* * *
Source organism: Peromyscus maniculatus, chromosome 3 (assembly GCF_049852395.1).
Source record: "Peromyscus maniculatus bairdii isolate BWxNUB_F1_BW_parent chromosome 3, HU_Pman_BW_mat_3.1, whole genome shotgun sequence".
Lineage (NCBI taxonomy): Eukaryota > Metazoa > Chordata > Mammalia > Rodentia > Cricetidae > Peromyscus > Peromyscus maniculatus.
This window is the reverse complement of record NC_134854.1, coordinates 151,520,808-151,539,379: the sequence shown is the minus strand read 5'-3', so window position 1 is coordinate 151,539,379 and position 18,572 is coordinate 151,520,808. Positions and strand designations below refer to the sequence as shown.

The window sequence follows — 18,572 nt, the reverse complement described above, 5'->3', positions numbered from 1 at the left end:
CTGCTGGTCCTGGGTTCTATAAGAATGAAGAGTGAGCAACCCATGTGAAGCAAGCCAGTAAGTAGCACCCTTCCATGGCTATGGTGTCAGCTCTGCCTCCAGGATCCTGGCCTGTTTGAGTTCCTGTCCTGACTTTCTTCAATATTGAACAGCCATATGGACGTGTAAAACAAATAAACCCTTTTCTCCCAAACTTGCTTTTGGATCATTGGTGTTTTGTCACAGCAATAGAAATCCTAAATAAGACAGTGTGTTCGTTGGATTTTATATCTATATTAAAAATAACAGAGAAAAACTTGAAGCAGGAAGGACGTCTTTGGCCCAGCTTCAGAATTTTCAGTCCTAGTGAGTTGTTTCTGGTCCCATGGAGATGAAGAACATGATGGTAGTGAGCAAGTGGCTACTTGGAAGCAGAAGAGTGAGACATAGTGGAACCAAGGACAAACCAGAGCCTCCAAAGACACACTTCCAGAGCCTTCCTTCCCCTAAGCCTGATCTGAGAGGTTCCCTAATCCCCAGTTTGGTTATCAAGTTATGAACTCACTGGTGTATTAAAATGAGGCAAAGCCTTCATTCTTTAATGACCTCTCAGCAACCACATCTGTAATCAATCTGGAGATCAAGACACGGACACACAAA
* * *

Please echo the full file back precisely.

Source organism: Peromyscus maniculatus, chromosome 3 (assembly GCF_049852395.1).
Source record: "Peromyscus maniculatus bairdii isolate BWxNUB_F1_BW_parent chromosome 3, HU_Pman_BW_mat_3.1, whole genome shotgun sequence".
Lineage (NCBI taxonomy): Eukaryota > Metazoa > Chordata > Mammalia > Rodentia > Cricetidae > Peromyscus > Peromyscus maniculatus.
This window is the reverse complement of record NC_134854.1, coordinates 151,520,808-151,539,379: the sequence shown is the minus strand read 5'-3', so window position 1 is coordinate 151,539,379 and position 18,572 is coordinate 151,520,808. Positions and strand designations below refer to the sequence as shown.

The window sequence follows — 18,572 nt, the reverse complement described above, 5'->3', positions numbered from 1 at the left end:
CTGCTGGTCCTGGGTTCTATAAGAATGAAGAGTGAGCAACCCATGTGAAGCAAGCCAGTAAGTAGCACCCTTCCATGGCTATGGTGTCAGCTCTGCCTCCAGGATCCTGGCCTGTTTGAGTTCCTGTCCTGACTTTCTTCAATATTGAACAGCCATATGGACGTGTAAAACAAATAAACCCTTTTCTCCCAAACTTGCTTTTGGATCATTGGTGTTTTGTCACAGCAATAGAAATCCTAAATAAGACAGTGTGTTCGTTGGATTTTATATCTATATTAAAAATAACAGAGAAAAACTTGAAGCAGGAAGGACGTCTTTGGCCCAGCTTCAGAATTTTCAGTCCTAGTGAGTTGTTTCTGGTCCCATGGAGATGAAGAACATGATGGTAGTGAGCAAGTGGCTACTTGGAAGCAGAAGAGTGAGACATAGTGGAACCAAGGACAAACCAGAGCCTCCAAAGACACACTTCCAGAGCCTTCCTTCCCCTAAGCCTGATCTGAGAGGTTCCCTAATCCCCAGTTTGGTTATCAAGTTATGAACTCACTGGTGTATTAAAATGAGGCAAAGCCTTCATTCTTTAATGACCTCTCAGCAACCACATCTGTAATCAATCTGGAGATCAAGACACGGACACACAAA